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The Washington Post reports that the National Organic Standards Board has approved new standards that “would allow organic fish farmers to use wild fish as part of their feed mix provided it did not exceed 25 percent of the total and did not come from forage species, such as menhaden, that have declined sharply as the demand for farmed fish has skyrocketed.” The move, according to the Post, “pleased aquaculture producers even as it angered environmentalists and consumer advocates.”

The standards still need to be approved by the US Department of Agriculture (USDA).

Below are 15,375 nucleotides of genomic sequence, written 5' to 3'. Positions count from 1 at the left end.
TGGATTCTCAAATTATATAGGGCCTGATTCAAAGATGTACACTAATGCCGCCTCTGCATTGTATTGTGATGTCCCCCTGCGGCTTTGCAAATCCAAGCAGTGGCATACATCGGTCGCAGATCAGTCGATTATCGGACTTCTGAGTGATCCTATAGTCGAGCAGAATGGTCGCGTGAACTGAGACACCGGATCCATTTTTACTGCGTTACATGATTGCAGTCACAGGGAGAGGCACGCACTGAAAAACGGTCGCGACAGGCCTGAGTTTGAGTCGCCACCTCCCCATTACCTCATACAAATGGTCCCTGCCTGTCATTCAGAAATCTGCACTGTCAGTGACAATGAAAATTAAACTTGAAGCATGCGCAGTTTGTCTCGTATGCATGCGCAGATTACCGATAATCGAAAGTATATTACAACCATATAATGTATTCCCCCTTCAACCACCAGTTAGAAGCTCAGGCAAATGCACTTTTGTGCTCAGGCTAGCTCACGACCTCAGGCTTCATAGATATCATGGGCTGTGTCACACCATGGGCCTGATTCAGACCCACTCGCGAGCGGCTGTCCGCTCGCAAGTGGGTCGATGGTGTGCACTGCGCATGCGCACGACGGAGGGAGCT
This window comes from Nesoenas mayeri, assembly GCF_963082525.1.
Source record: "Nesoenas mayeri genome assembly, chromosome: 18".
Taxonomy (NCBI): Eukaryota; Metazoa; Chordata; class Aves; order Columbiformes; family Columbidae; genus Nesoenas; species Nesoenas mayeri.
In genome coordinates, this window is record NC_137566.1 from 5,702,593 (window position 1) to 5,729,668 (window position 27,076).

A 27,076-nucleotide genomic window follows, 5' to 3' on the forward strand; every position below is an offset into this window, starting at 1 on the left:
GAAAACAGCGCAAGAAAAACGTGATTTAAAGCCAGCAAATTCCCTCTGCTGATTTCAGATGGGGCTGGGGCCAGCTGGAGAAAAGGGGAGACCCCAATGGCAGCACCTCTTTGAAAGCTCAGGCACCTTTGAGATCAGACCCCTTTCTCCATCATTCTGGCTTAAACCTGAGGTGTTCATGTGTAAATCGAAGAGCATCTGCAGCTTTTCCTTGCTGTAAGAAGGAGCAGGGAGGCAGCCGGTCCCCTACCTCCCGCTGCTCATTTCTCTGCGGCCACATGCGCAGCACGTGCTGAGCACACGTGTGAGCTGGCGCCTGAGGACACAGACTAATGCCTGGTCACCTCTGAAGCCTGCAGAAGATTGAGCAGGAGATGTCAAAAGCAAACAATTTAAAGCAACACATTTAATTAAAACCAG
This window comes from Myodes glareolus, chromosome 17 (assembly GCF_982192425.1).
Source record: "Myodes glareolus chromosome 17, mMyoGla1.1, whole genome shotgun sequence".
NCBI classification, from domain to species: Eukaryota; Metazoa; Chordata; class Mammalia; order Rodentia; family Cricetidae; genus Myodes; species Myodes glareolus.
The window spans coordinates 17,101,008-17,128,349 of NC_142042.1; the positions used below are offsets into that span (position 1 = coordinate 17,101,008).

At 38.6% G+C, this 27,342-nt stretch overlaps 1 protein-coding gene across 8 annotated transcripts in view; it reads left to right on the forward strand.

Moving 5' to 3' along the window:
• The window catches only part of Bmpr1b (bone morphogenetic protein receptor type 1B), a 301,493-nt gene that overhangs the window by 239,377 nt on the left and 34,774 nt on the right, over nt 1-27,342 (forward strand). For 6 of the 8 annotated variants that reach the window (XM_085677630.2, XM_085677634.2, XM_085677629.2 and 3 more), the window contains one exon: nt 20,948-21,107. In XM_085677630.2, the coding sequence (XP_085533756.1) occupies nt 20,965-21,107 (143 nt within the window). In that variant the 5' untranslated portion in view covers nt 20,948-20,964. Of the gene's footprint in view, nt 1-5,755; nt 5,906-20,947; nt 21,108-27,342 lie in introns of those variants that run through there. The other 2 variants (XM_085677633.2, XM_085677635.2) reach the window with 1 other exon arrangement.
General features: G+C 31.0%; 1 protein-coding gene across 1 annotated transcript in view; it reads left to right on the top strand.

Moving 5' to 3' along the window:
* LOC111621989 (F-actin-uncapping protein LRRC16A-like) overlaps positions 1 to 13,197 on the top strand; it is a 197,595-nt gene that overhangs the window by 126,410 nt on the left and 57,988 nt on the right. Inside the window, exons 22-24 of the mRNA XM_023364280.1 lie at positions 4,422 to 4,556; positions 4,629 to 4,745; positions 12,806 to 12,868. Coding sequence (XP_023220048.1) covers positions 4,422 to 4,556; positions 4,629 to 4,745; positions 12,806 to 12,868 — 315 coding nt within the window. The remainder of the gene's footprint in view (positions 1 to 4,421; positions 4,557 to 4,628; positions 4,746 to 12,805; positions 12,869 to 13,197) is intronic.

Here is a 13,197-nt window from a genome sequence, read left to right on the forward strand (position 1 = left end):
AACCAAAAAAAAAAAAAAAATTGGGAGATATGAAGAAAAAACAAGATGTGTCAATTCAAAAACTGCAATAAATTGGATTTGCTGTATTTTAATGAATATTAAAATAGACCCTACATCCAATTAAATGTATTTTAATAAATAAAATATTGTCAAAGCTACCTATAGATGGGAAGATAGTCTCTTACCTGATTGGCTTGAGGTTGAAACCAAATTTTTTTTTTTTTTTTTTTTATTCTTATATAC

“Environmentalists and consumer advocates blasted the recommendations,” the Post writes. “Activists questioned why up to 25 percent of fish feed could be made up of non-organic material, while all other animals certified as organic must eat 100 percent organic feed. They also noted that open-net pens can harm the environment by allowing fish waste and disease to pollute the ocean.”

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